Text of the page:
Since it’s a social game by its very nature, in order to play D&D, you need people to play with. A DM usually has the unique problem of either not being able to find enough players or having too many people who want to play at once. You suddenly find yourself in a position where more than 5 people want to play.
While it’s great to have a lot of interested friends, having a large group comes with its own share of difficulties.
Group Size Matters
There are a lot of issues that come with having a large D&D group. For starters, most pre-made modules and monster CR are calculated for about four players. If you don’t properly tweek your encounters, either your players will cut through your hordes like paper or you’ll constantly be inches away from a total party kill.
When Group Size Gets Out of Hand
Having a sizable party also means two things. First, combat is going to take much, much longer. All those issues you have with players being ready on their turn only multiply when you add more players to the mix. If it isn’t a players turn, they’ll often not be paying attention to what’s going on. This will add even more time with players trying to figure out their battle strategy on their turn instead of before it.
More players often also means more enemies which equals longer combat and more you have to keep track of. Secondly, having more players means that many players will be struggling to stand out. You can’t expect eight different PCs to be able to talk to an NPC at once. Outspoken players are likely to take time away from quiet players and space cadets.
Game mechanics aside, scheduling a time for everyone in your group to play is a nightmare. Just getting four people together for a few hours is difficult, and that only gets harder as your players get older. Work, school, and family all take priority over gaming. When you try to get party together that’s double the normal size you may find that you go months without playing.
Splitting the Group
Breaking a large group into two smaller groups might be the easiest way to fix your problem. Smaller groups are more manageable, players will get plenty of opportunity to feel heroic, and you won’t have to turn away anyone who wants to play.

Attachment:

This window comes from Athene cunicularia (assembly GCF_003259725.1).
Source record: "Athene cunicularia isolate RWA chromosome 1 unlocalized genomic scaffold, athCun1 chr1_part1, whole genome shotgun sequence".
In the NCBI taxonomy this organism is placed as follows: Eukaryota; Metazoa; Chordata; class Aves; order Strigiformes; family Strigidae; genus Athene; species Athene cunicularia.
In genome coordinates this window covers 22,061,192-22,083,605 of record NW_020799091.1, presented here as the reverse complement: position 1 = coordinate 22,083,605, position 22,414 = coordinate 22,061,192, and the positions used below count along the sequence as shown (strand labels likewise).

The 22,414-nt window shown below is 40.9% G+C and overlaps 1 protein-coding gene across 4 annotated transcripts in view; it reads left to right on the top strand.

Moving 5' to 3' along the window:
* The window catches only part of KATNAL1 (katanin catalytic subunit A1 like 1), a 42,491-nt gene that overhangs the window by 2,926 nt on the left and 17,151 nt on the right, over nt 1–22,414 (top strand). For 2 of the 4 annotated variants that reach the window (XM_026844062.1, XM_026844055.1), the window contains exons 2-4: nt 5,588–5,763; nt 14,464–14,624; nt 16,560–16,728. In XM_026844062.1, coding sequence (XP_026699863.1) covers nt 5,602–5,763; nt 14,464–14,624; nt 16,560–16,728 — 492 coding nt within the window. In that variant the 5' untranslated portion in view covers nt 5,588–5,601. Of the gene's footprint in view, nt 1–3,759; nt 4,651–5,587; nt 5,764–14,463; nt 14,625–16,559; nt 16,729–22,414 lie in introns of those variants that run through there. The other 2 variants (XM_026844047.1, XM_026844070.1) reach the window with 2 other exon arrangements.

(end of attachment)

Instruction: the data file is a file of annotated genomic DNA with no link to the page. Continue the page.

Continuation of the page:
There are only a few downsides to breaking into smaller factions. The first is that it’s going to add to the headache that is scheduling. If you thought making plans with one group of people was hard, wait until you’re running two or more games. Also, some of your players may have a preference to who they want to play with which can leave some groups uneven. As a DM, your job is slightly more difficult in that you’ll have to remember what’s going on in more than one campaign.
All on Your Own
Whatever, though. You’re confident you can pull off DMing a large group. And you’re probably right. That doesn’t mean that you should go into gaming sessions the same way you would with a smaller group. There are certain issues you need to be aware of that crop up when you add more players. Being prepared for them will help the game run faster and help you avoid any headaches.
During a combat encounter for a large group, it’s important to streamline as much as possible. Otherwise, encounters will take up most of your game time. Have a visual reminder for your players on where you are in the initiative. You can use sticky notes, index cards, clothespins, or a whiteboard. Speaking of initiative, have your players gather and put in order everyone’s roll totals at the beginning for you. Then all you’ll have to do is plug in where your enemies go.